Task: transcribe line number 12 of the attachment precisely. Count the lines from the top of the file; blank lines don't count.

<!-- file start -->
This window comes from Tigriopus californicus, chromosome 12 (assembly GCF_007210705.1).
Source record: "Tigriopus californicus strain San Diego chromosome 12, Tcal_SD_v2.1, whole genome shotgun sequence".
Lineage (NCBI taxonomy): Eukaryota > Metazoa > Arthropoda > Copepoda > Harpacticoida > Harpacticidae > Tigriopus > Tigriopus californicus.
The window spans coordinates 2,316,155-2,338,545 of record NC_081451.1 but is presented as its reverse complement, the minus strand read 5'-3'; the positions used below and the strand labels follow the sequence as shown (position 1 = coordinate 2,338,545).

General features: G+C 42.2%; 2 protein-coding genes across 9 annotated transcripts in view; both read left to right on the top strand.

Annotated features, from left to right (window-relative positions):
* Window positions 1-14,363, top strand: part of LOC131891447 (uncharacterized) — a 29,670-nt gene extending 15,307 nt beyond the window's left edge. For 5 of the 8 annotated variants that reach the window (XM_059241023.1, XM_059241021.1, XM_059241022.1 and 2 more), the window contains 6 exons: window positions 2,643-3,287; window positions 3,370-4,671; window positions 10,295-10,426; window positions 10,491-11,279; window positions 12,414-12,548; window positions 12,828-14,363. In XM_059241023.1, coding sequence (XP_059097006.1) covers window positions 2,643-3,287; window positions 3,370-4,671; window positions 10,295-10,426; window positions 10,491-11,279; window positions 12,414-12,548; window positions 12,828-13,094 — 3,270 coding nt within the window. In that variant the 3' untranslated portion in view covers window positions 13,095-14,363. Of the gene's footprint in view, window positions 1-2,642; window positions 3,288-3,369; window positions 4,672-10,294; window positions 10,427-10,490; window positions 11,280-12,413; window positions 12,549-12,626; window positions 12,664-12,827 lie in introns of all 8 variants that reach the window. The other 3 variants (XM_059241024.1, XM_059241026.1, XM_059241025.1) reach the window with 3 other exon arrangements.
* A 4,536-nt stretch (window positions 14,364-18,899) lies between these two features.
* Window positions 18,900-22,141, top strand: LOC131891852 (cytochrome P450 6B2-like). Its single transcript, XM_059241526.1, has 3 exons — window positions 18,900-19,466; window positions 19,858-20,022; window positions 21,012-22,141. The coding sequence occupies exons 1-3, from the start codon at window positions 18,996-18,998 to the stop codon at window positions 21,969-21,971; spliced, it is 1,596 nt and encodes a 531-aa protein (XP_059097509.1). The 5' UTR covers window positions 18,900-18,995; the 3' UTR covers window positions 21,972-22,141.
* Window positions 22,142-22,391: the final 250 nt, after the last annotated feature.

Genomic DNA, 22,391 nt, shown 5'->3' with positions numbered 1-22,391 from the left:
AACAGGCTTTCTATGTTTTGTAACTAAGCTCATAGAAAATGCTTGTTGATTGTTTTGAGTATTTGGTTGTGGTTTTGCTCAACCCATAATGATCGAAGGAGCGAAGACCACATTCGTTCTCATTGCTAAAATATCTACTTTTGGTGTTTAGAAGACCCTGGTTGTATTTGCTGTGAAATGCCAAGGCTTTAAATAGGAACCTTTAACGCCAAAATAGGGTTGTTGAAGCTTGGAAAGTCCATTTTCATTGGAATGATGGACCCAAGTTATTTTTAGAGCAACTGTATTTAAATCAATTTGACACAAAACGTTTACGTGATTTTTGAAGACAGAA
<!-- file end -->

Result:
AACAGGCTTTCTATGTTTTGTAACTAAGCTCATAGAAAATGCTTGTTGATTGTTTTGAGTATTTGGTTGTGGTTTTGCTCAACCCATAATGATCGAAGGAGCGAAGACCACATTCGTTCTCATTGCTAAAATATCTACTTTTGGTGTTTAGAAGACCCTGGTTGTATTTGCTGTGAAATGCCAAGGCTTTAAATAGGAACCTTTAACGCCAAAATAGGGTTGTTGAAGCTTGGAAAGTCCATTTTCATTGGAATGATGGACCCAAGTTATTTTTAGAGCAACTGTATTTAAATCAATTTGACACAAAACGTTTACGTGATTTTTGAAGACAGAA